CAIRO: Nadia Murad, a Yazidi Iraqi who escaped slavery from the Islamic State (IS) group, Nadia, said in a Sunday interview at the Youm7 headquarters, the militants’ wives accept the rape of kidnapped girls, and she called on President Abdel Fatah al-Sisi and al-Azhar to put an end to the terrorism of the militant group.
Murad escaped from ISIS captivity after three months of being held as a sex slave.
“None helped me [to escape]…I was in a house of a militant’s aunt…they are happy with Daesh (IS) and the state,” said Murad, 21, who was abducted from her village in Iraq in August 2014.
Murad met with President Abdel Fatah al-Sisi Saturday, where she told him her story and relayed the plight of other Yazidis under Islamic State group control.
“I chose to come to Egypt and meet with President [Sisi] because we know that he is against terrorism… I asked him to protect us” she said during her interview with Youm7.
Murad said she had been convinced that ISIS will not end one day, adding that President Sisi gave her hope that the group will be defeated.
Murad said she thanked Sisi for his offer to her and her family to come and live in Egypt, but said she plans to return back to her home country and live in Mosul.
She continued saying that she would not stop her support for Yazidi people and woman who face rape and humiliation, adding “I will reach out to any place, despite how far it is, to continue my message.”
“ISIS does not represent the Islamic religion,” said Murad, who is planning to meet with Azhar scholars and request that they work to prevent youth from joining the group.
ISIS militants refer to religion in their “genocide” of Yazidis that many of the ethno-religious group believes that “ISIS is Islam,” she added.
She further wants to send a message to Muslims in Iraq and Syria “to help free girls [from ISIS].”
Combating ISIS is “better ideologically; however, the military way is needed,” Murad added.
Murat Ismail, the head of the humanitarian relief NGO Yazda, who accompanied Nadia in the interview, said that ISIS has enslaved more than 5,800 people, most of whom are women and children, and that his organization has received around 860 women and girls who are all victims of sex slavery.
“What ISIS did with Nadia and the other women is systematic. When they came to Sinjar…they were prepared with trucks to carry the women,” Ismail added.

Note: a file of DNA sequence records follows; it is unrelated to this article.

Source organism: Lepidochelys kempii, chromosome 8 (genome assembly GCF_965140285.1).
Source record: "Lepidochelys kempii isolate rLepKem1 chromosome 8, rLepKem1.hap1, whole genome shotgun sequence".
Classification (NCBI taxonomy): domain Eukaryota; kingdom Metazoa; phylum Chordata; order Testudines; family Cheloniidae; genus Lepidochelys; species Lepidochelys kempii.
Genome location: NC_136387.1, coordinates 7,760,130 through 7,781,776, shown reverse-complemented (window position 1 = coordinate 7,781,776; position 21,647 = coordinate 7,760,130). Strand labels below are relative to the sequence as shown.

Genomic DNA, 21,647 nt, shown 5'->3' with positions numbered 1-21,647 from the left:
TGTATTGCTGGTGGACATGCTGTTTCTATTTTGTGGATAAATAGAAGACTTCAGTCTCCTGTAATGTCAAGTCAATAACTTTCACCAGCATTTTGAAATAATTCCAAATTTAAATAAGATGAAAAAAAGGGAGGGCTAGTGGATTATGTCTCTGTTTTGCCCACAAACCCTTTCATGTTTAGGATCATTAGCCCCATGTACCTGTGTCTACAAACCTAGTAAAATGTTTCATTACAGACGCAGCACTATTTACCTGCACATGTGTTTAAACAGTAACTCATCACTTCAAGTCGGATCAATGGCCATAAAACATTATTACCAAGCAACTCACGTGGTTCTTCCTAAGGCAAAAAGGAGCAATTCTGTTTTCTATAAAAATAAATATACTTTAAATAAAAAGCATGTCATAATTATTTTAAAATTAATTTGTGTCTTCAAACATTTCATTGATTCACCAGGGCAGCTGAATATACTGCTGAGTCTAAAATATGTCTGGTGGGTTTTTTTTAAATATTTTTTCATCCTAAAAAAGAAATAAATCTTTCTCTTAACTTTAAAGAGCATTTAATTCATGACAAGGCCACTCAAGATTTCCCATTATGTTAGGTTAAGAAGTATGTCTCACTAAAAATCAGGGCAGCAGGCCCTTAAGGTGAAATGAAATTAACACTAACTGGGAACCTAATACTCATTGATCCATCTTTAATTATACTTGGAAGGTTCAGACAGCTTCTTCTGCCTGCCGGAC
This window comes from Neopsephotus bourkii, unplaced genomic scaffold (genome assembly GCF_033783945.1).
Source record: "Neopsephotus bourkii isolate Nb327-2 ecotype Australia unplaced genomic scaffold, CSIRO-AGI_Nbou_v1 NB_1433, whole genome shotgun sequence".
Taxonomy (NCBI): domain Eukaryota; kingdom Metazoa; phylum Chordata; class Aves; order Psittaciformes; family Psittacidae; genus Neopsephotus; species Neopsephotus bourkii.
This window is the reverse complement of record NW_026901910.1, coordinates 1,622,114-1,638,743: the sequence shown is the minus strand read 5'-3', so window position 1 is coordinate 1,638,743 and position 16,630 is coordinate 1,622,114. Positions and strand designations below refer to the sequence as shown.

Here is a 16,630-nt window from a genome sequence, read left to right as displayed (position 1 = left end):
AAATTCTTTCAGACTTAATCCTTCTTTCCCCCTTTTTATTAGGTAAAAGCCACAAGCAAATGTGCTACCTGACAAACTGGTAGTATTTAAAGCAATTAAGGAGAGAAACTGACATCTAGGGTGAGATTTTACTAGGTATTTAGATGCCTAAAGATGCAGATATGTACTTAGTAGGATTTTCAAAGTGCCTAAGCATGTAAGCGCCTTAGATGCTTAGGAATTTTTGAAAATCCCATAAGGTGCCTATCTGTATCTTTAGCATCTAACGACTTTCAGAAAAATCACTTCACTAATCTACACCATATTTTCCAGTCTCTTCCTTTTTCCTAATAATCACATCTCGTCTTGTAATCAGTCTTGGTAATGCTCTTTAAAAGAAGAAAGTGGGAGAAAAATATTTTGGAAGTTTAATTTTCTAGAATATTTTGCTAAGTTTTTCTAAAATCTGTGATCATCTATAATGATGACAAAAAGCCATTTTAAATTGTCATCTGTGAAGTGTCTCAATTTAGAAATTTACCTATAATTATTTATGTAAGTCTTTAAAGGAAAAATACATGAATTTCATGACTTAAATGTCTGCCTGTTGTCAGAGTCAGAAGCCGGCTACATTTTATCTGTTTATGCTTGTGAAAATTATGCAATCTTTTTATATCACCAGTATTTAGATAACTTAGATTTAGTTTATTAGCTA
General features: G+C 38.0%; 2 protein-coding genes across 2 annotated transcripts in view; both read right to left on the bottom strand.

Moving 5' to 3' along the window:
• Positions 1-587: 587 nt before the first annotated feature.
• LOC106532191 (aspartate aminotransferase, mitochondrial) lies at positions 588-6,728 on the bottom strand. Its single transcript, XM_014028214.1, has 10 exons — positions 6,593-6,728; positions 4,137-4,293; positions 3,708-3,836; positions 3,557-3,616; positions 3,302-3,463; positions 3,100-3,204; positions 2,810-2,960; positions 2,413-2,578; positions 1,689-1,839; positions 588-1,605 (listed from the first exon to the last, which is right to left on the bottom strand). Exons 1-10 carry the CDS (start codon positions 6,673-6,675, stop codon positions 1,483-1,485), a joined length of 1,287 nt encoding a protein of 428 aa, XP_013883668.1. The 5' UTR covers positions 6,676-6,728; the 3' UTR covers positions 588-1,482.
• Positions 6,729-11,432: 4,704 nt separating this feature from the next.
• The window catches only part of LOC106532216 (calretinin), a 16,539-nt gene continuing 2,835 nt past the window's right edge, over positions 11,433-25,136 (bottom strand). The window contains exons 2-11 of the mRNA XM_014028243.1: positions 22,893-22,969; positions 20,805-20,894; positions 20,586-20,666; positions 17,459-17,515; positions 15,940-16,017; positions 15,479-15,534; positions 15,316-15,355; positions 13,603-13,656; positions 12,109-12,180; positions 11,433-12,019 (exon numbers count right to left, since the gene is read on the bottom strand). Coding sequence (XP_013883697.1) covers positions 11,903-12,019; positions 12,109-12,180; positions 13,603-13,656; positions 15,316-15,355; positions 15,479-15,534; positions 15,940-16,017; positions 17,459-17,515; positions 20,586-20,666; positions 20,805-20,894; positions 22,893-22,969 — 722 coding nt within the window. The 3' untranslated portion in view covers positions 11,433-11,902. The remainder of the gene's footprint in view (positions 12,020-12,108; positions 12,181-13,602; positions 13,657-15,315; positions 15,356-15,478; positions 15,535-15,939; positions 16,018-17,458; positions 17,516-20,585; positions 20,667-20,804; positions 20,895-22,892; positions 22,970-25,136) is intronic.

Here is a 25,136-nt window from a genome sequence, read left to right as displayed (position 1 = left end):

He talked about the psychological and health problems the victim women face “due to the violence inflicted on them during rape,” besides, that many of them do not have a place to live in.
He noted that some 2,100 have been freed from ISIS captives so far, as the group tends to sell the girls. “Many families cannot afford paying the group to get their girls back,” he noted.
He also referred to violations practiced against minorities in other countries, voicing his condemnation to “persecution of Kurds in Turkey.”
Murad said that she tried to escape twice, and was successful her third time, when a driver took her to a district in Mosul.
“I sheltered in a house in another district and asked the family for a help,” noting that she managed to speak to her brother, who lives in Kurdistan. Her brother sent money to the family with money, and they managed to issue a passport with an Islamic identity.
“They dressed me with a veil and took me to Karbala,” she said.
She noted that none tried to help her escape, although some of ISIS militants’ daughters had asked their parents to allow the enslaved girls to call their relatives but the militants had refused.
ISIS daily life
IS took the houses of Christians and Shiites, who fled their brutality, as their headquarters.
“Their main activities were fighting and torturing girls. IS is a power with weapons and everything…they have no weak point,” Murad said.
“After their fight, some militants want to rent girls while other would like to sell others,” she noted that the women and girls in Syria have been bargained in big halls, but in Mosul, they sell girls in the courts.
“When the first militant who took me asked to marry me; I asked him if I converted to Islam, would he leave me alone, and he replied ‘No, if you converted to Islam and did not marry to any one of the state you would be considered a disbeliever.’”
Additional reporting by Nourhan Magdi and Samar Samir.